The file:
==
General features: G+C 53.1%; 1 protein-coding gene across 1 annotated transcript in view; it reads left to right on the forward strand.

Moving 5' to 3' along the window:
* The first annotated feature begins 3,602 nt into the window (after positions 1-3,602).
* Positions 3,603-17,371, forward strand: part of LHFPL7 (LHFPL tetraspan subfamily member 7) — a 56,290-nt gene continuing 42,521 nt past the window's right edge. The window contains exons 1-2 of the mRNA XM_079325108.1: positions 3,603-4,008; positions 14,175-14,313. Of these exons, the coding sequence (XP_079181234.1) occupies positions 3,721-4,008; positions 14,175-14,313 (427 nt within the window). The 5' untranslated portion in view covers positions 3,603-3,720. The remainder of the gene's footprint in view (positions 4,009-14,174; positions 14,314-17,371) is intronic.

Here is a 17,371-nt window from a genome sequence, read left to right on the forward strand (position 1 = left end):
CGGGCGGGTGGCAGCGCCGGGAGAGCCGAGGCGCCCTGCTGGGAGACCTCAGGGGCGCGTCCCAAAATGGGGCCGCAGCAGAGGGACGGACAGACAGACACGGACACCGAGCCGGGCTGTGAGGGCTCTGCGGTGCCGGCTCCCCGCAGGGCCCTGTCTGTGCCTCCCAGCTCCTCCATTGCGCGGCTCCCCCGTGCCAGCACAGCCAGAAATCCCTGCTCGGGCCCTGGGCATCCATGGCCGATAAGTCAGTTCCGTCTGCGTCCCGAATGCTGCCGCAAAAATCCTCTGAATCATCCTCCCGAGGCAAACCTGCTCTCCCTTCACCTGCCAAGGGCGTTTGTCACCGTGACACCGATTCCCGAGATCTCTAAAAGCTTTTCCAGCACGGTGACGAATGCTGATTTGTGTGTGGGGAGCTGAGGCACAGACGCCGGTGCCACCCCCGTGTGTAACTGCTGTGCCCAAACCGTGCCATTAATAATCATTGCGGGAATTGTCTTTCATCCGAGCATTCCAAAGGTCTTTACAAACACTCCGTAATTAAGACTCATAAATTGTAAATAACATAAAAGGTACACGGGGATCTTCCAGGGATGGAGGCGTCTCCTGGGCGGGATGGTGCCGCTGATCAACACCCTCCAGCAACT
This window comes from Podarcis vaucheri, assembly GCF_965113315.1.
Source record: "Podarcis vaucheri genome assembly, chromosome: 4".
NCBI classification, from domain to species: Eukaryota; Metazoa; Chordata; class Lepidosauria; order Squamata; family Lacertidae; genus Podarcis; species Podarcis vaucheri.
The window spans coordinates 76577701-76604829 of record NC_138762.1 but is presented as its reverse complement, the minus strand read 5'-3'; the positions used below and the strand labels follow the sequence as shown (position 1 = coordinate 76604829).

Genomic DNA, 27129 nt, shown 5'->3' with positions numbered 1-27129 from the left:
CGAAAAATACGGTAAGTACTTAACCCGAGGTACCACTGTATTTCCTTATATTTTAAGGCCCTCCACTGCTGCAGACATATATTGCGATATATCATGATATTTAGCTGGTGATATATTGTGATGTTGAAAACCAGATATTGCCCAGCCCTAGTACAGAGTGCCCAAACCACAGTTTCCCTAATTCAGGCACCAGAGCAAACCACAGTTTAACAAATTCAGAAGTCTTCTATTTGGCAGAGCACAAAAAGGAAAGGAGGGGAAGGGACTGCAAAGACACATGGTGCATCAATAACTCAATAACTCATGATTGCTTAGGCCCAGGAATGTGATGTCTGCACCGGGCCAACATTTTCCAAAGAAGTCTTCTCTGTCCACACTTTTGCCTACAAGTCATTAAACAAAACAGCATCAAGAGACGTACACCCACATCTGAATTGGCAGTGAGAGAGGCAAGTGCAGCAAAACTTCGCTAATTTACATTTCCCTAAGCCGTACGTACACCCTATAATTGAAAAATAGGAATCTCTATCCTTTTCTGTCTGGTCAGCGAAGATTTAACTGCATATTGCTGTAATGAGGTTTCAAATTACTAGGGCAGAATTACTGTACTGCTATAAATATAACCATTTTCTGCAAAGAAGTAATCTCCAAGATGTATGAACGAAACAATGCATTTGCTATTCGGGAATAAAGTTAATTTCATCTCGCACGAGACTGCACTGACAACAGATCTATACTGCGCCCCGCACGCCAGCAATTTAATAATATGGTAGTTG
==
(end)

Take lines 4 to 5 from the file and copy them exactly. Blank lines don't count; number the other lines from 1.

* Positions 3,603-17,371, forward strand: part of LHFPL7 (LHFPL tetraspan subfamily member 7) — a 56,290-nt gene continuing 42,521 nt past the window's right edge. The window contains exons 1-2 of the mRNA XM_079325108.1: positions 3,603-4,008; positions 14,175-14,313. Of these exons, the coding sequence (XP_079181234.1) occupies positions 3,721-4,008; positions 14,175-14,313 (427 nt within the window). The 5' untranslated portion in view covers positions 3,603-3,720. The remainder of the gene's footprint in view (positions 4,009-14,174; positions 14,314-17,371) is intronic.

Here is a 17,371-nt window from a genome sequence, read left to right on the forward strand (position 1 = left end):